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How times change. The minute book of the parish council for May 1986 reported that the end of year accounts showed a balance in hand of just £85.90.  Just over 30 years later, the total has grown into four figures.


In 2019 all parish councils will hold elections, and would-be new members can put their names forward  as candidates. If there are more candidates than there are seats on the council, an election will take place on Thursday May 2nd under the auspices of Rushcliffe Borough Council.

But that wasn’t always the case. It was only in 1970 that Widmerpool took the decision to upgrade its standing and elect a parish council to run its affairs. That council is still operating today – obviously with different members – but with the same aim: to improve the life of Widmerpool residents.

Prior to 1970 parish affairs were dealt with at an annual parish meeting and any important decisions were conveyed to Widmerpool’s representative on Bingham Rural District Council.

Back in 1970 it was a very busy time in the village, because in June the new parish council was elected and, on July 30th, the first official parish council meeting was held in the then village hall. The councillors were: CG Brooks, Rex Griffith (chairman), Mrs Russell, Mrs Screaton, Tony Wooley, E Wincup and R Wadkin.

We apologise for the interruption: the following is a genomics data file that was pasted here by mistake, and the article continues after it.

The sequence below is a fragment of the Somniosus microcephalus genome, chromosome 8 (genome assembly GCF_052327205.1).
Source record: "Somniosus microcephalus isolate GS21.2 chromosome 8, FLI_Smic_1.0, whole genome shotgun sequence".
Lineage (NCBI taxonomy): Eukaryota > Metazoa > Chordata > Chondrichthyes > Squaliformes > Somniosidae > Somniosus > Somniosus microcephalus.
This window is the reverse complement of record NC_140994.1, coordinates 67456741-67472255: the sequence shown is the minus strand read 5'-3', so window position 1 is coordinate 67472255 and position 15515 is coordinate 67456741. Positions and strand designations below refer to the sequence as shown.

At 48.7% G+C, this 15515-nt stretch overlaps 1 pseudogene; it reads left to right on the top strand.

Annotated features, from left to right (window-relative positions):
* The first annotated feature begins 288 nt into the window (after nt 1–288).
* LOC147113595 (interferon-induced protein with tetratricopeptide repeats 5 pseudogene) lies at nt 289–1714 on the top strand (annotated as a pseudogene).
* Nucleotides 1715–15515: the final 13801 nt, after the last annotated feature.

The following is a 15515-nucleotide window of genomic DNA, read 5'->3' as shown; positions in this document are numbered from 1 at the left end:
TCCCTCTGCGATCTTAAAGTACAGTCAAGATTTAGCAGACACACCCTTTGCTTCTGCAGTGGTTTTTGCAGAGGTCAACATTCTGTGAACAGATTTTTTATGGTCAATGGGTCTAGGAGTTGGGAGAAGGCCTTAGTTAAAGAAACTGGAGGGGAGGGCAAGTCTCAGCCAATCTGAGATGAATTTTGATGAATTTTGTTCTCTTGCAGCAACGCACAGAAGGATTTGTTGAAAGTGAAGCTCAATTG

Before Rushcliffe Borough Council was created in 1974 every village had their own representative on the Bingham Rural District Council. And, in some peoples’ view, small villages were better represented in those days, whereas now a single councillor may look after three or four villages.

At the end of the 20th century the Council members were: CG Brooks, Tony Hill, Al Jones, Geoff Garratt, Mrs Rosemary Long, Mrs B Thurrel, A Woodhouse (Chairman). Reg Thurrel was the excellent clerk to the council and because there was no village hall, meetings were held in the Automobile Association Hall.

One of Widmerpool village’s social events was Betty Breakfast, which was started by Betty Broadbent in the late 1990s. Betty was a great doer for anything in the village. She held the first breakfast in her house and future events always took place in early January.  They eventually became so popular that, with about 80 people attending, they had to move from the village to Willoughby Village Hall.

The village also organised a Harvest Supper which, at the turn of the century, had been going for about fifteen or sixteen years. The first few were held in the Cricket Pavilion, but they too moved to Willoughby Village Hall when the number of attendees increased.

Another event during that period was the Safari supper. And there was also the village picnic, which was held in June or July on the Beehive Lawn.

Many residents often echo the comment, “Oh! How nice it would be to turn the clock back and have the same social type events today.”

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